Are you thinking about diving into your first project bike? Maybe you just can’t wait to get your hands dirty and start pulling things apart. That’s totally fair, but you’ll have a much better time if you plan things out first—at least a little bit. Now, planning and organizing are two things that are usually pretty personal, so exactly how you go about it is entirely up to you.
Generally speaking, though, having some kind of plan in mind usually ends up with better results than just winging it, unless you’re super experienced and know exactly what you’re doing at all times. That’s probably not most of us, so Aaron Colton has a few tips he shares in this short video to help get us all on the right path.
The first thing you need to figure out is, what’s the purpose of your build? Do you just want to get it running? Are you doing a total restoration? Are you digging deeper and doing a totally custom build? Once you have that part figured out, it’s good to think about your budget. In most cases, that will help you decide how much time and effort you want to spend trying to clean up and reuse existing parts, or buy new or aftermarket replacements instead. Getting your hands on a shop manual for your bike is also indispensable, and will save you a lot of time and headache down the line.
After you get those details sorted out, it’s time to start tearing down and examining all the pieces of your project bike. This is where having containers to help organize your parts can come in incredibly handy. Sturdy plastic takeout containers with clear lids, yogurt tubs, or other similar clean food containers that you can easily label with a marker or some masking tape are super useful. Colton also suggests the totally genius idea of using a muffin tin to organize all your fasteners for a given project. If you don’t have a spare one around, you can probably pick one up at a garage/yard sale or thrift store for very little money.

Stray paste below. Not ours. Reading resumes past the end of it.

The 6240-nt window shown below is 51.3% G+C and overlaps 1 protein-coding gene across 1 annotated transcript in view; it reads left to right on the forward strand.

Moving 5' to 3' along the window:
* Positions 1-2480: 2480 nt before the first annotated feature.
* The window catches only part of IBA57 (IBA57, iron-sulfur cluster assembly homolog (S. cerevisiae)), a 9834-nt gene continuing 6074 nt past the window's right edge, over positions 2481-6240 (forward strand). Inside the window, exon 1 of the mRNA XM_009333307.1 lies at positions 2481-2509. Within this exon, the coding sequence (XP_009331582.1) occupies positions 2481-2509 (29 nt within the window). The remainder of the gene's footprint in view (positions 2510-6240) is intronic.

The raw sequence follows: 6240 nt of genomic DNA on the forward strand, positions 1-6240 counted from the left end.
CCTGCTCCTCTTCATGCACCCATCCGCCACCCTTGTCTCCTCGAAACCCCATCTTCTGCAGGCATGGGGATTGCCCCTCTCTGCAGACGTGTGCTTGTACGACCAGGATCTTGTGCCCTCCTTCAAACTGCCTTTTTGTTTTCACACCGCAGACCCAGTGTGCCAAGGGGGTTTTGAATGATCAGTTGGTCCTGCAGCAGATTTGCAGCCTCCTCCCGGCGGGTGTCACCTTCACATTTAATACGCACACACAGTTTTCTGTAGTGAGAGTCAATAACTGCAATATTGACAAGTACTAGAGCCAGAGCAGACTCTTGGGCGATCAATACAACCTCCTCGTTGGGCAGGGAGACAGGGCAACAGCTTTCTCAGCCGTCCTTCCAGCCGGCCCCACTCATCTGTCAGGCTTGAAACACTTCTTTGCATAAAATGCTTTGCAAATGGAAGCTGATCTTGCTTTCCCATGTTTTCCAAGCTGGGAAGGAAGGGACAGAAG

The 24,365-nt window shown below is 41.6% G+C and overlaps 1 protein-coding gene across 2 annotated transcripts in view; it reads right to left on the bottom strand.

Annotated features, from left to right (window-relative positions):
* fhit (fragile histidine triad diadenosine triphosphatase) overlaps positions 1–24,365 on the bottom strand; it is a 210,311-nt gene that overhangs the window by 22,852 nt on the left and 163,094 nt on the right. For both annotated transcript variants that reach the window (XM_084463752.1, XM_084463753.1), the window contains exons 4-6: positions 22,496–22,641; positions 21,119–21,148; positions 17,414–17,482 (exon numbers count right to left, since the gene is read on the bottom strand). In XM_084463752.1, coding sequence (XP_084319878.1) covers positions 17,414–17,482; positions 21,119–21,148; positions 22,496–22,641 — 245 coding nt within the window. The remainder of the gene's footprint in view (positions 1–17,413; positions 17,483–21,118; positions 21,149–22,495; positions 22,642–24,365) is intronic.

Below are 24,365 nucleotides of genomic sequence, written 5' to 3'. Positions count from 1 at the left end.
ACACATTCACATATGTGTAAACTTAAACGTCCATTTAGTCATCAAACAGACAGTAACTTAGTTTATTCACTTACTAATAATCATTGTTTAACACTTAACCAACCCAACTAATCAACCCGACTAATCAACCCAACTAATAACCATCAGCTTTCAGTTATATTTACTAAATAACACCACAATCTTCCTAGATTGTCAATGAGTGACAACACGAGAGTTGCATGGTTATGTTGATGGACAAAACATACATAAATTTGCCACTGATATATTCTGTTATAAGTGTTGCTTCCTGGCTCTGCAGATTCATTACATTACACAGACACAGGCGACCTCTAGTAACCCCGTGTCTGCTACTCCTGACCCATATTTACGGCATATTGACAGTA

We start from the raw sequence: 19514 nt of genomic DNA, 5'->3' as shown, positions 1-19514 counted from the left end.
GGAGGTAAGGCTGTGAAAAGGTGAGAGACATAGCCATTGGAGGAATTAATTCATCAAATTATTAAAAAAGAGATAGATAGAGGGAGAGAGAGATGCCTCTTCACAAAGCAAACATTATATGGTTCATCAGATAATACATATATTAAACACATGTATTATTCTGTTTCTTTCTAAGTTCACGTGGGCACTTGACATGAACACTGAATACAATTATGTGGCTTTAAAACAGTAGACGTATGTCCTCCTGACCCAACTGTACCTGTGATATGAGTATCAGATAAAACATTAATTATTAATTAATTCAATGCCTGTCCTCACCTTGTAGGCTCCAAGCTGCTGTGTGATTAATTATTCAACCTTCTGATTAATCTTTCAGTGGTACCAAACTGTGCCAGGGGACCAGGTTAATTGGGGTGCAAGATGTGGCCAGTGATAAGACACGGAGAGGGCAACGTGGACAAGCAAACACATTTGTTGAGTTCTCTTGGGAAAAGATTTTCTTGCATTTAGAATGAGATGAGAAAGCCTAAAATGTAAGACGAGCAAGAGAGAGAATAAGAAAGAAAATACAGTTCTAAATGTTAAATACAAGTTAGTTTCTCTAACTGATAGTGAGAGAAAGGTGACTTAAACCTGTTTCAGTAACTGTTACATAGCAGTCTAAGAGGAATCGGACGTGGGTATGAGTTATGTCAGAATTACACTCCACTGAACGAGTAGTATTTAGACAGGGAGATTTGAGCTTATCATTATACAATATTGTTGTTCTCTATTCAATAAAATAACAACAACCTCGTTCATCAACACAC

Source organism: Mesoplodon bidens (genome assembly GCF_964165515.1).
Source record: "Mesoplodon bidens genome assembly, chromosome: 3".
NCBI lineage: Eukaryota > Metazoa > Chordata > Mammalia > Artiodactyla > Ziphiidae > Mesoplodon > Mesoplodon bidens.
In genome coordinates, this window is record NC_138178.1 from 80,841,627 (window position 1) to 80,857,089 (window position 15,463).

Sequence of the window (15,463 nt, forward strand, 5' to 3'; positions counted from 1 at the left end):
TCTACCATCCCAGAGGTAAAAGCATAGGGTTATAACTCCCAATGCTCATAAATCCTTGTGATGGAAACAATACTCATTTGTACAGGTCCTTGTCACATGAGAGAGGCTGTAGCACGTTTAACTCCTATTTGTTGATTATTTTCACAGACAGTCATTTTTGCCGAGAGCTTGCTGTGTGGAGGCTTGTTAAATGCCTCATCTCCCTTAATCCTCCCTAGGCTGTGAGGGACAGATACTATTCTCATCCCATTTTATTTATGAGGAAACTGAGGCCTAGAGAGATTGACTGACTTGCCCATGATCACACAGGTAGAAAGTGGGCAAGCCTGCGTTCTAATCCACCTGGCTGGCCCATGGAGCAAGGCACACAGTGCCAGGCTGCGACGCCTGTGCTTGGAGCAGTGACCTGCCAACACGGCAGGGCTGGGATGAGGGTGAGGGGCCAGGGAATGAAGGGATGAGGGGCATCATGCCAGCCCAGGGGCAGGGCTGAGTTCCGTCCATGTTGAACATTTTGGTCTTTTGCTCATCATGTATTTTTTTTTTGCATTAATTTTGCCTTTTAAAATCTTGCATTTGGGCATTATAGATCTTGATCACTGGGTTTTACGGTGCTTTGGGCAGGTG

While you’re taking the bike apart, take some notes on what you want to keep, what you want to replace, and what important bits are missing. Writing all this down in whatever way makes sense to you will help guide you toward finishing the project. Whatever you do, don’t make the mistake of telling yourself “oh, I’ll remember that later,” because some other thought will shove that one right out of your head. Trust me; write it down so you don’t kick yourself later.
As Colton notes in this video, keeping tabs on which parts require what work will help you generate a build list. From there, you can start to look at parts fiche and locate part numbers, start finding pricing and availability information, and so on. Whether you’re ready to splash out the cash on everything at once, or you’re taking it slow and easy and only dealing with a little at a time, this research is incredibly helpful.
Colton also helpfully made his basic project build spreadsheet available for download, so you can use it as a guide. The color-coding helps identify which parts have arrived, which are being sourced, which are on back-order, and so on.
Now that you’ve got yourself a roadmap, it’s time to get to work. If you’ve read through all this and you have some good advice on project bike planning, feel free to share it in the comments below.